"Rap Genius for Code" might be an amazing pitch for avid users of Rap Genius. I wouldn't know. I don't know or care exactly what Rap Genius is, even though I remember there was a recent controversy involving Rap Genius. (It's got something to do with rap music and lyrics? Not my interest.)
If you can explain your site in words that don't require very specific domain knowledge, I think that might broaden appeal.
I think this way of pitching is dangerous for two reasons:
1. Many potential users of the product (Kurikku) will not know about the thing it's being defined in relation to (Rap Genius), and will not understand that they should check it out
2. Those that do know might make a different comparison than you. I might say "It's like Github for music!" and you will think "Oh, so you put in scores and people can collaborate -- just like with code on Github!", but I was thinking "You store your personal music library in the cloud and you can clone it to all your machines -- just like with code on Github!" While you intend the comparison to be a way to explain a lot with just a few words, in reality it might be interpreted all wrong, giving users entirely unsuitable expectations when checking it out.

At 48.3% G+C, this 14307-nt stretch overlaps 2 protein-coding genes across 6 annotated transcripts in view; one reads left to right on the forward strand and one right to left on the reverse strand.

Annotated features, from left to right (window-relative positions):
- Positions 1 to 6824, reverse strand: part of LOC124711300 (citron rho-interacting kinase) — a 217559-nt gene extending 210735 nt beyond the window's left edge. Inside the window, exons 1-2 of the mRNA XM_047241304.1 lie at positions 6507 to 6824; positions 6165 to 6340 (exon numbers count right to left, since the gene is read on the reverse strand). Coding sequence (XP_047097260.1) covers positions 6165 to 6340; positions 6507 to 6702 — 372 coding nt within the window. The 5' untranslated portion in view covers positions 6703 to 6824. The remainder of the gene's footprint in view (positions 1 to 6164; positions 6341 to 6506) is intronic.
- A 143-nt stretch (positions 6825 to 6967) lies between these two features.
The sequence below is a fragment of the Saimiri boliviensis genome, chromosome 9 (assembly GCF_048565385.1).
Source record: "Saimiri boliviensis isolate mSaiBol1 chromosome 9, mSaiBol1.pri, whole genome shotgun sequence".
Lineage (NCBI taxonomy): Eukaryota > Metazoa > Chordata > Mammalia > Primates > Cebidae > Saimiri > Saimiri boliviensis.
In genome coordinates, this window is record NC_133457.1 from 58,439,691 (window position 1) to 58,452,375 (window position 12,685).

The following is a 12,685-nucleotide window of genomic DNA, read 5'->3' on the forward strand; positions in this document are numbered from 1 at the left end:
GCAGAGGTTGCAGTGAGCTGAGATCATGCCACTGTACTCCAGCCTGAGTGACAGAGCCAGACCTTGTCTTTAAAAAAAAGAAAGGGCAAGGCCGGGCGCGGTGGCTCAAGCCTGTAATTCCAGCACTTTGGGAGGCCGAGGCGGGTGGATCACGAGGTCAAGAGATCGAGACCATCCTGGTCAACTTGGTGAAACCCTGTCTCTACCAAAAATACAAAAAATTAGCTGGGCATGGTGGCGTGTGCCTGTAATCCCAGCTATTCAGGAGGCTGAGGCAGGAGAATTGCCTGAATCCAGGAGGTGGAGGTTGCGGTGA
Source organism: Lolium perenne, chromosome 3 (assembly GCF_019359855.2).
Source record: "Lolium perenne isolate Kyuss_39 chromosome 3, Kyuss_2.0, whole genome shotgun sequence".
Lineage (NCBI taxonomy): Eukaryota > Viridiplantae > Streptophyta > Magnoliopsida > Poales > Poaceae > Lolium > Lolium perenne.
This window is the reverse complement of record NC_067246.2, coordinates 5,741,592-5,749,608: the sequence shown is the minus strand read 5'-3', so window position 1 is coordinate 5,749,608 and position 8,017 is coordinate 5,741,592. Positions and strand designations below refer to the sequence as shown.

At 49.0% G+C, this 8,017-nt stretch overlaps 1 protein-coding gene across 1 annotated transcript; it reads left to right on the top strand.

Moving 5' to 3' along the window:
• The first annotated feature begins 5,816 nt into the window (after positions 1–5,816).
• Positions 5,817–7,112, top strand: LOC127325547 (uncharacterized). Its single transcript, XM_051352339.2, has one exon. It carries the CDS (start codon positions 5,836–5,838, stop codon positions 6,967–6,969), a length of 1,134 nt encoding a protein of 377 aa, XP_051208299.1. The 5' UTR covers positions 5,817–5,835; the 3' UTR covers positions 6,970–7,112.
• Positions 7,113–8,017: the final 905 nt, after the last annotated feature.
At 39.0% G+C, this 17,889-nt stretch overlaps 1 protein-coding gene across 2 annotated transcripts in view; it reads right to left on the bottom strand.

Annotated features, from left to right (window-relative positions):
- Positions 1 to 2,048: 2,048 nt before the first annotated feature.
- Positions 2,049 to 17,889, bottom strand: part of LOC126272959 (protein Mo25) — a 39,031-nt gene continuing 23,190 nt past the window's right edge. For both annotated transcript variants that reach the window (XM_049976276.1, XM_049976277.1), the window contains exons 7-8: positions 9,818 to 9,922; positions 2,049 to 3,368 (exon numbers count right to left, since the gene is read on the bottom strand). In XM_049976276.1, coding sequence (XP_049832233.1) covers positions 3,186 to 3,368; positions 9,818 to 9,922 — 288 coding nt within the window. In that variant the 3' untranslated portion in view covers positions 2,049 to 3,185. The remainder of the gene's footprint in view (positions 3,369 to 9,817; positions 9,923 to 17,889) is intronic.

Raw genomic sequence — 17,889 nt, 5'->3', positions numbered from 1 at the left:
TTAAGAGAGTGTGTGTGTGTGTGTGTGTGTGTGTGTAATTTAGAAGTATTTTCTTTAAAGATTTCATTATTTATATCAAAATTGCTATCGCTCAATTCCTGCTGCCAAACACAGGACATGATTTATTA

So, please try to communicate clearly about the thing you have made using every day words. Good luck :)
I usually have questions regarding specific lines in songs (I'm not american, so I miss a lot of pop culture/slang references), and Rapgenius provides an easy way for me to understand why something was said.
Here's an example, from Nas' It ain't hard to tell:
"I drink Moet with Medusa, give her shotguns in hell"
I know Moet and Medusa, but I didn't know what "giving shotguns" meant. So I go to Rapgenius, click that line and it says: "To “shotgun” is to inhale from a pipe or other smoking device, followed shortly by an exhalation into someone else’s mouth."